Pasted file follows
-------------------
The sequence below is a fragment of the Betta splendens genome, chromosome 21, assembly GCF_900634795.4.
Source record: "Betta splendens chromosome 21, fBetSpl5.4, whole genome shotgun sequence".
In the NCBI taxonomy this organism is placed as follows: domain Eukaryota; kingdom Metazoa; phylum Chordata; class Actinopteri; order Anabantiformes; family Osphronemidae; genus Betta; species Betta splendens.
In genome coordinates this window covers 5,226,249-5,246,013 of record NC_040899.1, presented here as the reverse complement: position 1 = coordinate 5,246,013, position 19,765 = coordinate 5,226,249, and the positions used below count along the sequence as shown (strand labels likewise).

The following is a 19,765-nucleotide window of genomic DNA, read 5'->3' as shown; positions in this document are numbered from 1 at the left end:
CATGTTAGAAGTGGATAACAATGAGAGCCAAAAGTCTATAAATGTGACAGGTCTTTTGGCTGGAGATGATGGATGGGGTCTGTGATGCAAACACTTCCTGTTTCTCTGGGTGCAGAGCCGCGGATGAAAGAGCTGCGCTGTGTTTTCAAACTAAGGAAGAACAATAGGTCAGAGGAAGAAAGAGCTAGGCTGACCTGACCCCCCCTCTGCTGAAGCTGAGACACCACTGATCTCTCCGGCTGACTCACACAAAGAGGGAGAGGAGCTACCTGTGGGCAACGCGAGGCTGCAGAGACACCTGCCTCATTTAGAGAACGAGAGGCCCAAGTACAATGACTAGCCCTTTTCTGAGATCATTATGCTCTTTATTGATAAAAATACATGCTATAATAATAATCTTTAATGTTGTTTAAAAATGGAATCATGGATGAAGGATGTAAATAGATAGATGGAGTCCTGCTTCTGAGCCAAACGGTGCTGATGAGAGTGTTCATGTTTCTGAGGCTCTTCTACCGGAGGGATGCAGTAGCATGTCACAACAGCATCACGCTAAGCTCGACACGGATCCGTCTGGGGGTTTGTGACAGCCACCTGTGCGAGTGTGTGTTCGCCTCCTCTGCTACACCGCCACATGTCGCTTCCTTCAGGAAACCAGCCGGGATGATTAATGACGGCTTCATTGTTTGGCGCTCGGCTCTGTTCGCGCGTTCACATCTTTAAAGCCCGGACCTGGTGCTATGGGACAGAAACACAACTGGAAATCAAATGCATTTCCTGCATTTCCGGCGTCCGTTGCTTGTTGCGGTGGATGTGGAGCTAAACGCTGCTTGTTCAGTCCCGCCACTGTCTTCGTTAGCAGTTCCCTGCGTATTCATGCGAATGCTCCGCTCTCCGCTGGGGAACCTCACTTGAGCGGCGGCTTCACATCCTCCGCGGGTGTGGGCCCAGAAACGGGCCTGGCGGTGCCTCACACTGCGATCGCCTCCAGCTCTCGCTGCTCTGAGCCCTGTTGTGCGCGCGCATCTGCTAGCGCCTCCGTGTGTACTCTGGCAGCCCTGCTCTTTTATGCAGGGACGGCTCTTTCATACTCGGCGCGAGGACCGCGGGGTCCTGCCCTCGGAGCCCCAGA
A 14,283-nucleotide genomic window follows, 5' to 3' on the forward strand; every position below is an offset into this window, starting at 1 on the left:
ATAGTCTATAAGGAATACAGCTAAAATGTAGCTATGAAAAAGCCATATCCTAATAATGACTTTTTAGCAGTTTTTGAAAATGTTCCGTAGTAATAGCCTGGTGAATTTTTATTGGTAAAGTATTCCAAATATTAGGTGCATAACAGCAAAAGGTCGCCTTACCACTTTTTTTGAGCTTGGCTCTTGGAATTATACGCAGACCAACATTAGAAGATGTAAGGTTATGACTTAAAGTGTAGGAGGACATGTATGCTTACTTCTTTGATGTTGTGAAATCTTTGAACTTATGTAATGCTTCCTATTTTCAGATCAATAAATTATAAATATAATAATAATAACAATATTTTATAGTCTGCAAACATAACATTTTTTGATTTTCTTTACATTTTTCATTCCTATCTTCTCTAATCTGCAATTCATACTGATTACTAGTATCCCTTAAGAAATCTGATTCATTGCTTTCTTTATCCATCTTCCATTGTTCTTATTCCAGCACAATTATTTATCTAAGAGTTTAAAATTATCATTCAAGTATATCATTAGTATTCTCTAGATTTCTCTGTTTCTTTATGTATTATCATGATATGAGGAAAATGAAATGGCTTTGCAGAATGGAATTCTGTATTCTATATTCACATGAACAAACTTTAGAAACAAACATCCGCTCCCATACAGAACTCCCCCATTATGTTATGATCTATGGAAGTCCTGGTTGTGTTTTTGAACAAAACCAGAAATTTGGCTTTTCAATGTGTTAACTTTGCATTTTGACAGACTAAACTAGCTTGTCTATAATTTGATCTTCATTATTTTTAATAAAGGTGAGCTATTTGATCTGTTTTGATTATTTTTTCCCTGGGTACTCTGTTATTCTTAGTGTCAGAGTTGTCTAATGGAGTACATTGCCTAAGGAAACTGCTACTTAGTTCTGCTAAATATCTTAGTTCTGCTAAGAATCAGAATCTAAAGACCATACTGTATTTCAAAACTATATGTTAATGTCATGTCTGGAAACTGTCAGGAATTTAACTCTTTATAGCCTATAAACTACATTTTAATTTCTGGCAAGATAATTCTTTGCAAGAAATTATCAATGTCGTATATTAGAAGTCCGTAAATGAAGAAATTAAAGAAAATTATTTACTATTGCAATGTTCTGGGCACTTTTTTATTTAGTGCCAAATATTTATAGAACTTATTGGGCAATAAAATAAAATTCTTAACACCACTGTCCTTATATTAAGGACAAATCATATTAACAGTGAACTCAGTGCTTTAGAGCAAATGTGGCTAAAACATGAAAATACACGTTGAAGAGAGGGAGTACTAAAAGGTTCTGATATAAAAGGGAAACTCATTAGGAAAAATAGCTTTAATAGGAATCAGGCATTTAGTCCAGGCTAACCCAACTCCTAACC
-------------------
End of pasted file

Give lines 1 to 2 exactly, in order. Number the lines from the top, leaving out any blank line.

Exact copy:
The sequence below is a fragment of the Betta splendens genome, chromosome 21, assembly GCF_900634795.4.
Source record: "Betta splendens chromosome 21, fBetSpl5.4, whole genome shotgun sequence".